Yet she had taken him, because she felt she had no choice. Faced with the bishop's request—more of an order, really—and Jed's obvious joy, she couldn't refuse.
He came with them out to this new valley west of the Salt lake settlement and had proved himself a great help to Jed, despite his young age. Sometimes Martha felt pity for him, but she didn't love him.
With Jed it was different. He had accepted Daniel immediately as his own son and enjoyed having the boy with him. They had a special relationship, a secret sharing that sometimes shut Martha out and made her wonder once, when she could bear to think of it, how Jed had felt about somehow seeming to be just outside the charmed circle she and her daughters had formed. Not that she really resented Jed and Daniel's relationship—she was glad Jed gave the boy some attention since she so often ignored him—but sometimes she felt that Jed had grown to love the boy more than he did her. She told him as much one evening after the man and boy had come laughing together into the cabin only to sober up when they saw her, but not before one of those quick smiles from Daniel, the smile she was never sure had actually been there, it was gone so fast.
When Daniel went back outside for a bucket of water, Martha spoke to Jed." Seems as if you enjoy the boy's company more than you do mine these days."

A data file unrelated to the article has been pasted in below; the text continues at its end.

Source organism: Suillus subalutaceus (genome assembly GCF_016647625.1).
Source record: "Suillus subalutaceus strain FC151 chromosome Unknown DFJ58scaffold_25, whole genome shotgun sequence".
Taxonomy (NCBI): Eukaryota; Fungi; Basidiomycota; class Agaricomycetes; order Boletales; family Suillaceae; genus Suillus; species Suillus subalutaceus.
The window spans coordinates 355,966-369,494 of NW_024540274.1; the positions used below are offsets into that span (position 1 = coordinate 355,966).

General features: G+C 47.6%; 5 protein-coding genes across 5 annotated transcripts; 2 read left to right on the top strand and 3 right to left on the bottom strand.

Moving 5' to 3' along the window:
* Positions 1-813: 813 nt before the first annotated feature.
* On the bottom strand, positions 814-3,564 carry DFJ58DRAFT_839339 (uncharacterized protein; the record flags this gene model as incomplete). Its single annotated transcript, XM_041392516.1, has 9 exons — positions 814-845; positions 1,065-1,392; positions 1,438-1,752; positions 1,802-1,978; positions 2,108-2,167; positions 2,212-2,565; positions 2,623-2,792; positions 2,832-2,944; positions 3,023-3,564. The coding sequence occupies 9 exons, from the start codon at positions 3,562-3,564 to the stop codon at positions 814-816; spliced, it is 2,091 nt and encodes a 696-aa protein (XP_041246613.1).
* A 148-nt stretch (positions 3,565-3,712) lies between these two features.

Jed didn't look her quite squarely in the eye. "That's not so, Martha."
"The two of you laughing together all the time. You never laugh with me anymore."
His voice was quiet. "You don't seem to find much to laugh about lately, Martha."
It was true, of course. When the girls were with them they had been a happy family, laughing at humor and hardship alike. It just seemed as if all her laughter had also been buried on that grim morning back on the desolate prairie.
"I'm sorry, Jed," Martha said. "I just can't seem to forget my girls. I can't feel that close to that boy. He's always so serious around me. Almost like he's afraid. Calls me 'Aunt Martha.' I notice he calls you 'Pa.' Did you tell him to call you that?"
"No. He just started doing it. He's just a little fellow, Martha, but he knows how people feel about him. He needs more than just a full stomach and a place to sleep."
"I know," she said. "I know." She was ashamed that she could deny love to a child. Any child. She tried harder after that, but she found she was always comparing him with her daughters. They had been soft and yielding, a pleasure to hold close. Daniel was bony and wiry, and his small body was hard-muscled from the work he did with Jed. The girls had been golden-curled and had taken pride in keeping their little pinafores neat and clean. Daniel was always grimy; he seemed to attract dirt, and his shirt always hung out from his overalls. The girls had liked to play quietly in the house with their rag dolls. Daniel preferred the outdoors, where he had full-scale, one-man battles, playing the parts of both settlers and Indians and making enough noise for any real fight.
It seemed as if he was always doing something to plague her. Not intentionally, to be sure. At least Jed said not. Just the high spirits and imagination of a boy, Jed said. There was the time he took her best tied quilt outside to build a tepee by the creek bank. By the time she found it, it was muddy and bedraggled and had to be laboriously washed.